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A monthly growers advice column by Courtney Hackney.

Orchids are viewed by the public and many new hobbyists as very exotic plants; difficult to grow.  There are certainly many orchid species that fit that category.  However, most orchids given as gifts designed for the mass market are very easy to grow if one remembers the “KISS” principle. This axiom (keep it simple stupid) works well for those of us that like to think that we have advanced beyond beginner status too.  The following is my list of orchid growing rules that follow the “KISS” principle. Pass this list on to friends who receive an orchid gift this season. 

1. Water only when dry.  Even if you under water, your orchid will not die.  Over-watering kills roots, degrades the potting medium and attracts insects.  All of these problems are difficult to reverse even for experts.  Under-water your orchid, and one simply needs to water more frequently and your orchid will grow and flower.

2. Under-fertilize or don’t fertilize.  Every orchid growing manual recommends a particular nutrient formula or brand.  Newly purchased orchids usually come in a medium loaded with nutrients (fertilizer).  Many new orchid growers purchase “orchid” fertilizer with their plant and feel obligated to use it regularly.  Few orchids die from being under-fertilized, but many die from too much fertilizer.  Over fertilizing is the second leading cause of death of orchids, often accelerated when the orchid starts to show signs of stress from over-watering. 

3. Repotting.  As soon as an orchid begins to look stressed many growers decide to repot.  If over-watering and over-fertilizing have not killed your orchid, this will usually finish the job.  Repotting can save an orchid if the first two rules have been violated, i.e. roots are dead, and the medium shot. Rarely, however, is this effort successful once this stage is reached.  There is a greater chance of success if the mistreated orchid and its medium is carefully transferred to a clay pot of the same size and allowed to dry thoroughly.  Most orchids come in a plastic pot, often poorly drained, and sometimes have no drainage at all.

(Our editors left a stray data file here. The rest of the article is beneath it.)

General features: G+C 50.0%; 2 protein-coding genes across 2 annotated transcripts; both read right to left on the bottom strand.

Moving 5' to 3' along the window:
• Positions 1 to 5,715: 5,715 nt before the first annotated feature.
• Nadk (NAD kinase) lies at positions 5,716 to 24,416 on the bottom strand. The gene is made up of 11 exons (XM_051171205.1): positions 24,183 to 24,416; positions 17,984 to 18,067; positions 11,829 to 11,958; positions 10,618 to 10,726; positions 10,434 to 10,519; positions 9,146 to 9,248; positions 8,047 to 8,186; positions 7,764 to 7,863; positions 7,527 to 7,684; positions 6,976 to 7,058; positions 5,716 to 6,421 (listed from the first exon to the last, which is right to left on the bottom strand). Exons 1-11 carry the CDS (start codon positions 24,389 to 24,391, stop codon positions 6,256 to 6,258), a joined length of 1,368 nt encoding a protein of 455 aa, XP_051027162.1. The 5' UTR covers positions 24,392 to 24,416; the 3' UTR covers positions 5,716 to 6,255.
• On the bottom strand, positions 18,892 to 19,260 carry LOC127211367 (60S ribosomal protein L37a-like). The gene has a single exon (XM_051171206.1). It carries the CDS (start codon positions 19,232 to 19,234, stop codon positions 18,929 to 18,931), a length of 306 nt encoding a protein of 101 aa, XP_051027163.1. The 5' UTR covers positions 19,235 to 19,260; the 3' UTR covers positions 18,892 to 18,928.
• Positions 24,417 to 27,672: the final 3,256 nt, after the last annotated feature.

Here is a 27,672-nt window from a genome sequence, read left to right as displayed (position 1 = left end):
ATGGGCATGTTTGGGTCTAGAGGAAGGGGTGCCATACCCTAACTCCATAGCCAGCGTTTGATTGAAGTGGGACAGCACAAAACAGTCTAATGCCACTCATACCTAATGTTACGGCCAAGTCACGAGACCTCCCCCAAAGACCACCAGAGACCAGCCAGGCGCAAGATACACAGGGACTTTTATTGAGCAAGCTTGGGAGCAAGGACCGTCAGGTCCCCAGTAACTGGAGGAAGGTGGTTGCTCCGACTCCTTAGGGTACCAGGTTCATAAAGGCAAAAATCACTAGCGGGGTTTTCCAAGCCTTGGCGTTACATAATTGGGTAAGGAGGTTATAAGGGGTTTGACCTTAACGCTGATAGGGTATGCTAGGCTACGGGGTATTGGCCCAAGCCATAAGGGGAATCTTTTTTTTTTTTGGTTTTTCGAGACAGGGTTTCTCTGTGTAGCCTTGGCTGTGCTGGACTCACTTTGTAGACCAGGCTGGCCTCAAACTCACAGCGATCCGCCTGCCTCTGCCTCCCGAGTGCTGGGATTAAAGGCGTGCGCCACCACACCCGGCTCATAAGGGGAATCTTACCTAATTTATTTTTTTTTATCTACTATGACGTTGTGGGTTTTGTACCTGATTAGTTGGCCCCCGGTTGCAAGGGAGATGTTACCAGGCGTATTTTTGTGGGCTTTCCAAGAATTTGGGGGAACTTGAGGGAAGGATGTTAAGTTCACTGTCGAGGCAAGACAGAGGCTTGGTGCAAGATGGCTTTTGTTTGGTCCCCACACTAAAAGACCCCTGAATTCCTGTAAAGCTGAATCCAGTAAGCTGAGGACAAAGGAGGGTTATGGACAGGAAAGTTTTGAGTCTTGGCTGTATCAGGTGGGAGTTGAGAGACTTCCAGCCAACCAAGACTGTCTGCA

4. Use the water you have!  Buying mineral water or distilled water may make you feel better, but it generally offers no better chance of survival for your orchid than water from the tap.  Some folks have even installed water softeners for their orchids; a sure-fire death warrant.  Good water quality is extremely important, but not critical for most orchids.  Thoroughly soak your orchid at least once a month.  This can involve setting your orchid in a sink full of water for 15 minutes or so or allowing water to run through the pot for awhile.  This removes any salts, including excess fertilizer.  Use water at about the same temperature as the air.

5. Humidity Many beginners insist of misting their plants constantly to maintain a proper humidity and provide water.  Often this seems necessary because some aspect of rules 1-4 above have been violated and the orchid appears to be wilting or suddenly drops all of its flowers and buds.  If humidity is kept at the ideal for people, 50-60%, your orchids will lose water at an appropriate rate.  Consider the location of your orchid and if you would be uncomfortable there, so would your orchid.

6. Light Orchid books spend lots of time describing the ideal light environment.  All plants need light to grow.  However, orchids can adapt to a variety of light conditions and grow and flower there.  They cannot grow in the dark.  Orchids in windowsills often experience bright light for short periods of time and then low light levels for the rest of the day.  As long as leaves do not become hot to the touch, this setting is appropriate as long as one does not violate rules 1-5 above. 

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